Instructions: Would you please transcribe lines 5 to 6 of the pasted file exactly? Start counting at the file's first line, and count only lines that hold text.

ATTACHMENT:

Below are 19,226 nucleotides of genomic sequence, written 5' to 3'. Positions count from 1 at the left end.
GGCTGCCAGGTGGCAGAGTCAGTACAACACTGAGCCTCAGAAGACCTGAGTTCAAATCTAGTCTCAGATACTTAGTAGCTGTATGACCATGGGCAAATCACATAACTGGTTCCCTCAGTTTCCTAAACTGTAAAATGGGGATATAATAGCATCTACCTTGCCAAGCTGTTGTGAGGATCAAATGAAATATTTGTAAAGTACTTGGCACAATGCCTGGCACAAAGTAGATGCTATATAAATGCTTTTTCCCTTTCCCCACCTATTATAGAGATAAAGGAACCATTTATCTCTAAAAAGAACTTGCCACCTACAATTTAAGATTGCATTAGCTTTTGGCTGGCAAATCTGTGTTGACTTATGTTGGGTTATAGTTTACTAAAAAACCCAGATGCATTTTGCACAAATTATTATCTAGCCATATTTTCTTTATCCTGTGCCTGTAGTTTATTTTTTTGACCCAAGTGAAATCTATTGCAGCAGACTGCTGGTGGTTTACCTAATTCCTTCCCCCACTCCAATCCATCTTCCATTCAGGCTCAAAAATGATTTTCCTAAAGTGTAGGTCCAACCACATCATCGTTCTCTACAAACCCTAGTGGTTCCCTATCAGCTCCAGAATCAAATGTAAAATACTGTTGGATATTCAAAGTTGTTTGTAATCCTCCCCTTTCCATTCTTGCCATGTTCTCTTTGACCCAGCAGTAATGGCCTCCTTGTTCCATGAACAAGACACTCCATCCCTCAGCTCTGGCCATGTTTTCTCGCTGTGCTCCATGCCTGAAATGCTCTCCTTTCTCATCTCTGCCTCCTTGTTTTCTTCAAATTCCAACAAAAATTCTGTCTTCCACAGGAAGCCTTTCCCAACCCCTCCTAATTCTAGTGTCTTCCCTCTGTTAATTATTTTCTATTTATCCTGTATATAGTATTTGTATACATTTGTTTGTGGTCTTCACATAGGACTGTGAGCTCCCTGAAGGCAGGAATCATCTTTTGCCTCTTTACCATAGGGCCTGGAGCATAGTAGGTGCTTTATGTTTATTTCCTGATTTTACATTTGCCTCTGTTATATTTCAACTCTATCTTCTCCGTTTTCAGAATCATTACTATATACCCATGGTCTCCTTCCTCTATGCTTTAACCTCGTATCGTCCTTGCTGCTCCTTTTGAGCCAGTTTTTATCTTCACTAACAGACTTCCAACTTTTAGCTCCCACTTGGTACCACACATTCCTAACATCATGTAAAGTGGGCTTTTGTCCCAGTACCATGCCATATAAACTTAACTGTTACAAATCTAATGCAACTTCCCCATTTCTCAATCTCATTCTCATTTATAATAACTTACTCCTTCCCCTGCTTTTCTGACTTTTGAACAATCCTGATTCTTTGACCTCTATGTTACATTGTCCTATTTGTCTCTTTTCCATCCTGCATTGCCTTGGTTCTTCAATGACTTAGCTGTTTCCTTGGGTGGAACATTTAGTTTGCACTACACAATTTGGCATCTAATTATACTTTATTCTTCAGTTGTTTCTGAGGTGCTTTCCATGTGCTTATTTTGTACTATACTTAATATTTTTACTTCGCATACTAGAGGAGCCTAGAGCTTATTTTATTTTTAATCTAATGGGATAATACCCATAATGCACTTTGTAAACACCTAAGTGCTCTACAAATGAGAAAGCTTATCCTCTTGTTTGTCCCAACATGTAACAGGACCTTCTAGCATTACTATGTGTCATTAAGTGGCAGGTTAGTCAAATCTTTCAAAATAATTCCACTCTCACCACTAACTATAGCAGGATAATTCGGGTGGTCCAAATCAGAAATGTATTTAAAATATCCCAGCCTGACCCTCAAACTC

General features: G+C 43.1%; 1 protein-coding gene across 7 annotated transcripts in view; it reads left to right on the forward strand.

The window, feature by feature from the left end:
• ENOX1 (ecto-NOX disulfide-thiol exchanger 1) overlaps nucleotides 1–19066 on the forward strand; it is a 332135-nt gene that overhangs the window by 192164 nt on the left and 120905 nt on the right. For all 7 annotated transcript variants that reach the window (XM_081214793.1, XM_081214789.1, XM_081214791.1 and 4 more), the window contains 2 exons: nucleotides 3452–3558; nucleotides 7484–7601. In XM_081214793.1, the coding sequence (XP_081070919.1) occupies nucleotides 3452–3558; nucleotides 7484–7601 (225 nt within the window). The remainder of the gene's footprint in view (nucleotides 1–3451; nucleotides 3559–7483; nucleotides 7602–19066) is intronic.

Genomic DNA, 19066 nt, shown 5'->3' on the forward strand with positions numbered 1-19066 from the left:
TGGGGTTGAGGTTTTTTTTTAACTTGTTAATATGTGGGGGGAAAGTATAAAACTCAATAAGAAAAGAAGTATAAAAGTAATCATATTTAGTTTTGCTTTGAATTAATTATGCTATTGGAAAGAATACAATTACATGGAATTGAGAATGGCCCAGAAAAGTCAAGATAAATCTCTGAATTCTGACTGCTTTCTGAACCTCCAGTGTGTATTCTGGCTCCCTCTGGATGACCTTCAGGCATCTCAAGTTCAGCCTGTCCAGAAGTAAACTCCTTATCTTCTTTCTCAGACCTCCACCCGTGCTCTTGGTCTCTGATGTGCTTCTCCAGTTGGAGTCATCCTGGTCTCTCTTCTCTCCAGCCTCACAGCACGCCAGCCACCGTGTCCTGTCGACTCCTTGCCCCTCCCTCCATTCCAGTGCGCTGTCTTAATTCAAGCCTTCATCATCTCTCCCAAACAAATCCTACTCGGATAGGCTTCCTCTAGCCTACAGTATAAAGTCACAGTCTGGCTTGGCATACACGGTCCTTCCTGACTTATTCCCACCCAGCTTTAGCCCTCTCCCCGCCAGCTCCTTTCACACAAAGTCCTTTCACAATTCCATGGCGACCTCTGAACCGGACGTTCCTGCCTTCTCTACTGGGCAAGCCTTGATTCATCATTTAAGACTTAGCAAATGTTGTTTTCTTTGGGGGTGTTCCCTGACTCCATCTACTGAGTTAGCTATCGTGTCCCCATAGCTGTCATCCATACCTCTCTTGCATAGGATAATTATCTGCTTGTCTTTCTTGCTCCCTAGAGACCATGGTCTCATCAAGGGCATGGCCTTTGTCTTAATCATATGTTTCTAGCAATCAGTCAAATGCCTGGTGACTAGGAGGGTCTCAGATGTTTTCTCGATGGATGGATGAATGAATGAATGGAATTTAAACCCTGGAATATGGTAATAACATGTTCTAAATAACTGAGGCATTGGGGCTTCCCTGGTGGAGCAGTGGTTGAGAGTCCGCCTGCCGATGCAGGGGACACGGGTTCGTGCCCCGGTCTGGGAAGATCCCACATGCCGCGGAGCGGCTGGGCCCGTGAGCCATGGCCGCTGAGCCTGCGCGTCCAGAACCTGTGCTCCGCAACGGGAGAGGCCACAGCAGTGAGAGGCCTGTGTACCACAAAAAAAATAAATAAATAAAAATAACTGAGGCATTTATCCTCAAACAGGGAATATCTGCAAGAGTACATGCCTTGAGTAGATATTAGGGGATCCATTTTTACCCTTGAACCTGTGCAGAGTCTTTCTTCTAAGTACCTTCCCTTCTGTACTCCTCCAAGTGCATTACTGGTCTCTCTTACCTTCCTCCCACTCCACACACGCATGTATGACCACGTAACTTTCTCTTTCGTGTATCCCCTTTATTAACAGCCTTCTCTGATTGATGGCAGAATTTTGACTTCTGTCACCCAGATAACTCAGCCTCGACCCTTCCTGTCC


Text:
• ENOX1 (ecto-NOX disulfide-thiol exchanger 1) overlaps nucleotides 1–19066 on the forward strand; it is a 332135-nt gene that overhangs the window by 192164 nt on the left and 120905 nt on the right. For all 7 annotated transcript variants that reach the window (XM_081214793.1, XM_081214789.1, XM_081214791.1 and 4 more), the window contains 2 exons: nucleotides 3452–3558; nucleotides 7484–7601. In XM_081214793.1, the coding sequence (XP_081070919.1) occupies nucleotides 3452–3558; nucleotides 7484–7601 (225 nt within the window). The remainder of the gene's footprint in view (nucleotides 1–3451; nucleotides 3559–7483; nucleotides 7602–19066) is intronic.

Genomic DNA, 19066 nt, shown 5'->3' on the forward strand with positions numbered 1-19066 from the left: